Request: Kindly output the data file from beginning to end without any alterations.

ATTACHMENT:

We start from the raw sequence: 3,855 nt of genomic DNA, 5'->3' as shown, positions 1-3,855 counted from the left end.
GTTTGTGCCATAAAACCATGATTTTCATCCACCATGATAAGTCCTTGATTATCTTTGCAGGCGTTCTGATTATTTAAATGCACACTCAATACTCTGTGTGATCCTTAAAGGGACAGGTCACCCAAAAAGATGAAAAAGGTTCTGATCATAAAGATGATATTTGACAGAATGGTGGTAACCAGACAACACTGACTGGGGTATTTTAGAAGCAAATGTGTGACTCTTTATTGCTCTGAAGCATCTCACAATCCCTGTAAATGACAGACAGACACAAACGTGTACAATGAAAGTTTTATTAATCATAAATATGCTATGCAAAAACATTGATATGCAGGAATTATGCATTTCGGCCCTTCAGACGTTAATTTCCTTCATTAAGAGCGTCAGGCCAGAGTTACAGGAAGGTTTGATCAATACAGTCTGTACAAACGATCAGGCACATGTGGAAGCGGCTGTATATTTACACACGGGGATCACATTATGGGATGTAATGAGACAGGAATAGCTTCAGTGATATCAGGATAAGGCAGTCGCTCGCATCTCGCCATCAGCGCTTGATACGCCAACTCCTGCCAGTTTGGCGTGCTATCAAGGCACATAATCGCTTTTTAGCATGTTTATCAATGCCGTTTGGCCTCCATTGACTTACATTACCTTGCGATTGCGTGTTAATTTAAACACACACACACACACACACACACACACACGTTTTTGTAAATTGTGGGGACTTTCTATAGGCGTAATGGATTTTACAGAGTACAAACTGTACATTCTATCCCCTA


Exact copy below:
We start from the raw sequence: 3,855 nt of genomic DNA, 5'->3' as shown, positions 1-3,855 counted from the left end.
GTTTGTGCCATAAAACCATGATTTTCATCCACCATGATAAGTCCTTGATTATCTTTGCAGGCGTTCTGATTATTTAAATGCACACTCAATACTCTGTGTGATCCTTAAAGGGACAGGTCACCCAAAAAGATGAAAAAGGTTCTGATCATAAAGATGATATTTGACAGAATGGTGGTAACCAGACAACACTGACTGGGGTATTTTAGAAGCAAATGTGTGACTCTTTATTGCTCTGAAGCATCTCACAATCCCTGTAAATGACAGACAGACACAAACGTGTACAATGAAAGTTTTATTAATCATAAATATGCTATGCAAAAACATTGATATGCAGGAATTATGCATTTCGGCCCTTCAGACGTTAATTTCCTTCATTAAGAGCGTCAGGCCAGAGTTACAGGAAGGTTTGATCAATACAGTCTGTACAAACGATCAGGCACATGTGGAAGCGGCTGTATATTTACACACGGGGATCACATTATGGGATGTAATGAGACAGGAATAGCTTCAGTGATATCAGGATAAGGCAGTCGCTCGCATCTCGCCATCAGCGCTTGATACGCCAACTCCTGCCAGTTTGGCGTGCTATCAAGGCACATAATCGCTTTTTAGCATGTTTATCAATGCCGTTTGGCCTCCATTGACTTACATTACCTTGCGATTGCGTGTTAATTTAAACACACACACACACACACACACACACACACGTTTTTGTAAATTGTGGGGACTTTCTATAGGCGTAATGGATTTTACAGAGTACAAACTGTACATTCTATCCCCTA